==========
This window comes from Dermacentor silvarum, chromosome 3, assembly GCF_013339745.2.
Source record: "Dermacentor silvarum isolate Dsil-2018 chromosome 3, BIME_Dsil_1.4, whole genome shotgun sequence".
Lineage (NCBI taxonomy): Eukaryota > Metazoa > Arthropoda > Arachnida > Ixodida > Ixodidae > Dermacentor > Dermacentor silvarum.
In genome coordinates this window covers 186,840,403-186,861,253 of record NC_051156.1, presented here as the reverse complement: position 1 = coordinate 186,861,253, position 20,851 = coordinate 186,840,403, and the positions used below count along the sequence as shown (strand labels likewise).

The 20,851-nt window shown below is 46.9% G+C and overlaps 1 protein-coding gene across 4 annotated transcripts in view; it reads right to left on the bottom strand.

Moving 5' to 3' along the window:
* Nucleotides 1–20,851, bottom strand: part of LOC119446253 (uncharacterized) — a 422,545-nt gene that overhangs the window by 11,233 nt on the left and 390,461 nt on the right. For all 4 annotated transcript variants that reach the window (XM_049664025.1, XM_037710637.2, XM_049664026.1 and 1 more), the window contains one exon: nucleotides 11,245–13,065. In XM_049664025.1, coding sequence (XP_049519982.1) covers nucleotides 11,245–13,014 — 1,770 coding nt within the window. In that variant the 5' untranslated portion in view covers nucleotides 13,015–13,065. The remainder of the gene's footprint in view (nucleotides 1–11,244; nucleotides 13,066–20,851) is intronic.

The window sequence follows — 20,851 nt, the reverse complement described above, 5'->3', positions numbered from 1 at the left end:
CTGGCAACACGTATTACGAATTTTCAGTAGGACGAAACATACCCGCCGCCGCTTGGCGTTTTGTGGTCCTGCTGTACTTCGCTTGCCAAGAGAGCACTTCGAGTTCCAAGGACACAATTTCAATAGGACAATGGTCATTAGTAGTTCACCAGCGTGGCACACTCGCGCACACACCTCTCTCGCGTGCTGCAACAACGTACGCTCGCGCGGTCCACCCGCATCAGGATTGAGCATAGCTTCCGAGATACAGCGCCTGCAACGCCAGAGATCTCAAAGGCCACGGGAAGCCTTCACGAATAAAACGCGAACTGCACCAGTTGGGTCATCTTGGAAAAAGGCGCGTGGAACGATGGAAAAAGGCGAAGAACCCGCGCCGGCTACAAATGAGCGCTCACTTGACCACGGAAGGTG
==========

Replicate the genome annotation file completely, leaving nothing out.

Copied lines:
This window comes from Dermacentor silvarum, chromosome 3, assembly GCF_013339745.2.
Source record: "Dermacentor silvarum isolate Dsil-2018 chromosome 3, BIME_Dsil_1.4, whole genome shotgun sequence".
Lineage (NCBI taxonomy): Eukaryota > Metazoa > Arthropoda > Arachnida > Ixodida > Ixodidae > Dermacentor > Dermacentor silvarum.
In genome coordinates this window covers 186,840,403-186,861,253 of record NC_051156.1, presented here as the reverse complement: position 1 = coordinate 186,861,253, position 20,851 = coordinate 186,840,403, and the positions used below count along the sequence as shown (strand labels likewise).

The 20,851-nt window shown below is 46.9% G+C and overlaps 1 protein-coding gene across 4 annotated transcripts in view; it reads right to left on the bottom strand.

Moving 5' to 3' along the window:
* Nucleotides 1–20,851, bottom strand: part of LOC119446253 (uncharacterized) — a 422,545-nt gene that overhangs the window by 11,233 nt on the left and 390,461 nt on the right. For all 4 annotated transcript variants that reach the window (XM_049664025.1, XM_037710637.2, XM_049664026.1 and 1 more), the window contains one exon: nucleotides 11,245–13,065. In XM_049664025.1, coding sequence (XP_049519982.1) covers nucleotides 11,245–13,014 — 1,770 coding nt within the window. In that variant the 5' untranslated portion in view covers nucleotides 13,015–13,065. The remainder of the gene's footprint in view (nucleotides 1–11,244; nucleotides 13,066–20,851) is intronic.

The window sequence follows — 20,851 nt, the reverse complement described above, 5'->3', positions numbered from 1 at the left end:
CTGGCAACACGTATTACGAATTTTCAGTAGGACGAAACATACCCGCCGCCGCTTGGCGTTTTGTGGTCCTGCTGTACTTCGCTTGCCAAGAGAGCACTTCGAGTTCCAAGGACACAATTTCAATAGGACAATGGTCATTAGTAGTTCACCAGCGTGGCACACTCGCGCACACACCTCTCTCGCGTGCTGCAACAACGTACGCTCGCGCGGTCCACCCGCATCAGGATTGAGCATAGCTTCCGAGATACAGCGCCTGCAACGCCAGAGATCTCAAAGGCCACGGGAAGCCTTCACGAATAAAACGCGAACTGCACCAGTTGGGTCATCTTGGAAAAAGGCGCGTGGAACGATGGAAAAAGGCGAAGAACCCGCGCCGGCTACAAATGAGCGCTCACTTGACCACGGAAGGTG